What is a Mood Board?
The mood board is a collage that creates a visual presentation of style, feeling, and color. It is the starting point for a design project, whether it be a fashion collection, interior design, or a doll line. It acts as a outline to the designer’s story, and helps the designer stay focused throughout the project. The terms mood board, concept board, and theme board are used interchangeably, though I would say a concept board is more specific than a mood board.
Mood Board Ingredients
Mood boards are composed of images and colors that convey a cohesive look. My concept boards usually show the color palette in squares along one side of the board, as well as specific outfit details, print ideas and fabric textures that I want to use in my doll design. In addition to fashion photos I will often include other images that help tell the story, like the photo of the elaborate cake in the concept board above. Other designers may include sketches, vintage photos, fabric swatches, textile designs, motivational slogans and words in their theme boards.
Is there a specific way Mood Boards must be done?
In a word, no. As a creative you make the mood board that works for you and your project. I like creating my boards in landscape orientation, however I’ve made many in the past in a vertical direction like “Gypsy Chic” above. I tend to like a clean, organized, layout, but there are some fabulous concept boards that are much more free form, like this one.
How do you use a Mood Board?
I almost always have a million ideas when I start a project, which is way too many for one doll. By finding images that work together to create a story it forces me to focus on one or two ideas that work best for the design direction. It’s also the best way to show clients my ideas without spending a ton of time on sketches. The client looking at one of my concept boards will understand the overall feel and look of the doll that I envision. Take, for instance “Winter Birds” above. In this toddler-doll concept board I’ve explained the colors, textures, print, main motif and general look of the doll I will design. Yep, it’s going to have a red bird motif and include some sort of knit hat. From research to editing to composing the images this board only took about an hour to create. It’s an efficient use of time and it helps narrow the focus.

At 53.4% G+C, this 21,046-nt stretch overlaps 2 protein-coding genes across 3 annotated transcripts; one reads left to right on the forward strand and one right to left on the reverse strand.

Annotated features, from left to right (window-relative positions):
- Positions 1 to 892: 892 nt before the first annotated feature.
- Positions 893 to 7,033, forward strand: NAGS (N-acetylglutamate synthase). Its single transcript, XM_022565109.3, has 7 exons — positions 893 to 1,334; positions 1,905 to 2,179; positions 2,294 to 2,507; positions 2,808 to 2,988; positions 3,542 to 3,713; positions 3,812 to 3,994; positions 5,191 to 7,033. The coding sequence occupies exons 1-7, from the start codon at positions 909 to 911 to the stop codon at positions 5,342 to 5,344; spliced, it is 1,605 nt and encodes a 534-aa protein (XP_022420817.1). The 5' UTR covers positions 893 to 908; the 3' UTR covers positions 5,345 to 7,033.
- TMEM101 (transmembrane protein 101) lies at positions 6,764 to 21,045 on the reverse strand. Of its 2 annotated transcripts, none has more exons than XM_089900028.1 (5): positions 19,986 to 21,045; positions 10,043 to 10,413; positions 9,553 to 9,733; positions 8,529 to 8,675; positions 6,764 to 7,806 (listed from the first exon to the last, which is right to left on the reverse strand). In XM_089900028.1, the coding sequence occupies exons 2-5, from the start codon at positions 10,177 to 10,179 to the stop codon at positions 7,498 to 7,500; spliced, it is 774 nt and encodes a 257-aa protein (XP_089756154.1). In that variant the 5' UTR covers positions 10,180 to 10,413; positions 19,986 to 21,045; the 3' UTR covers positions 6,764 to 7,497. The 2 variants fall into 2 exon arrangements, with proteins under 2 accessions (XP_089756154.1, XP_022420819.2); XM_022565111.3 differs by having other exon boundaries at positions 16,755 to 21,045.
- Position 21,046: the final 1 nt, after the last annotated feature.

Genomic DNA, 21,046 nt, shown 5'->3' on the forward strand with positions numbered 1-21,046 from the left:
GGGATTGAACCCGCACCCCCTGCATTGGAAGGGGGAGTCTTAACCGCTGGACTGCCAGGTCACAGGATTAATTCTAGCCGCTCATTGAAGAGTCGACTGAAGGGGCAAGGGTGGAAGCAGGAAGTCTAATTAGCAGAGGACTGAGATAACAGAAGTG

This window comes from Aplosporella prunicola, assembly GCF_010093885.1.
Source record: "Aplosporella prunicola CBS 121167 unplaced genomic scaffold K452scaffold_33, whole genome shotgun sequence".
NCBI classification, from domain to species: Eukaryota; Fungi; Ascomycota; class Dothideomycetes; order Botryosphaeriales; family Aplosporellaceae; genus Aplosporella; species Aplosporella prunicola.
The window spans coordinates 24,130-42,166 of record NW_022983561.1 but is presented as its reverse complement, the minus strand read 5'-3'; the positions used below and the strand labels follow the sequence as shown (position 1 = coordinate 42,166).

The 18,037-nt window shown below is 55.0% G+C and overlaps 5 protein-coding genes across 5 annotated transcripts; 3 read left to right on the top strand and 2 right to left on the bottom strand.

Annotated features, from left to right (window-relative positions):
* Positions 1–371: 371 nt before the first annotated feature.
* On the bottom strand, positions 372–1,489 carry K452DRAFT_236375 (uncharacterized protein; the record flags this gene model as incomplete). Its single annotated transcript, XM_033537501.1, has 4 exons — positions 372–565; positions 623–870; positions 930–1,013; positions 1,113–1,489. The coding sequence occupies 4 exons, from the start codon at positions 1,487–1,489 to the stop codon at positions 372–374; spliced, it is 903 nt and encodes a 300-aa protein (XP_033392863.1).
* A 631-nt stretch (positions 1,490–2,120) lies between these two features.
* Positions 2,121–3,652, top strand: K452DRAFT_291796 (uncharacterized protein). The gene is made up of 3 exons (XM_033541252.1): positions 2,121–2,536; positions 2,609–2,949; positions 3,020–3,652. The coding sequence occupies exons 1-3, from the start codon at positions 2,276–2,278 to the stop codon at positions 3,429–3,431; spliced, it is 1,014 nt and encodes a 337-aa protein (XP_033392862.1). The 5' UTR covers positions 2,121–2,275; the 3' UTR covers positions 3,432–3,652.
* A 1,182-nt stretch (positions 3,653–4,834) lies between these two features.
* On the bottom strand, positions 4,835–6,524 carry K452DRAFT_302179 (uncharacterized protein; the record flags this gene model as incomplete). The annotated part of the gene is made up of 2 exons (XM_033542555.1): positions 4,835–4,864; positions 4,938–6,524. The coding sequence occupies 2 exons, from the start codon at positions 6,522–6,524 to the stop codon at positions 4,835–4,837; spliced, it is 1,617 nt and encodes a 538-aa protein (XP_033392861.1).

(For more advice on the steps to designing a fashion doll, check out my blog post How to Design a Fashion Doll, Part 1 Find your inspiration.)
When I worked at Mattel the yearly design cycle started with a massive brainstorming session. We would collect a dozens of themes and ideas, and then the designers would start making a slew of large concept boards to go with the ideas. Later we presented them to marketing for approval. This was the first step in creating a year’s worth of doll designs.
How do you make a Mood Board?
Once upon a time making a concept board required hours of searching through magazines, cutting out photos by hand and pasting them on a large foam core board. (Certainly many people still work this way, and its tactile and fun, especially if you have some time set aside to work on the project.) With the magic of the Google Search and Pinterest creating a mood board is fast, easy and fun.
I start by farming images online, often creating pinboards specific to themes I use repeatedly so they’re ready when I need them. (Some of my favorite boards are Princesses, Brides, and Doll Design Inspiration.) Once I find enough images, usually around twenty for one mood board, I plop them into an 11″ x 8.5″ landscape board in Photoshop and start composing the collage. A look will start to emerge and I’ll delete the images that don’t seem to fit. Once I like what I see I’ll create square color swatches. Using the dropper I’ll pick up colors directly from the images on the board and use the bucket tool to fill the square. Then I’ll give the board a title and fine tune the composition. I like to save both a PSD file for later editing and a jpeg for printing.
Other designers might make their boards differently, or take more time researching and editing the images. However you create your mood boards, they are always useful.
Are Mood Boards Fun to Make?
It’s just my opinion, but I love making mood boards. They’re fast so putting one together gives me a sense of instant satisfaction. In fact sometimes I just make them for fun.
If like me you like looking at other designer’s mood boards for inspiration check out my Pinterest Board on the subject.
Do you have any other advice on making mood boards? Do you agree that they’re a necessary step in the design process? Do you make them yourself? How do you make them? Let me know in the comments!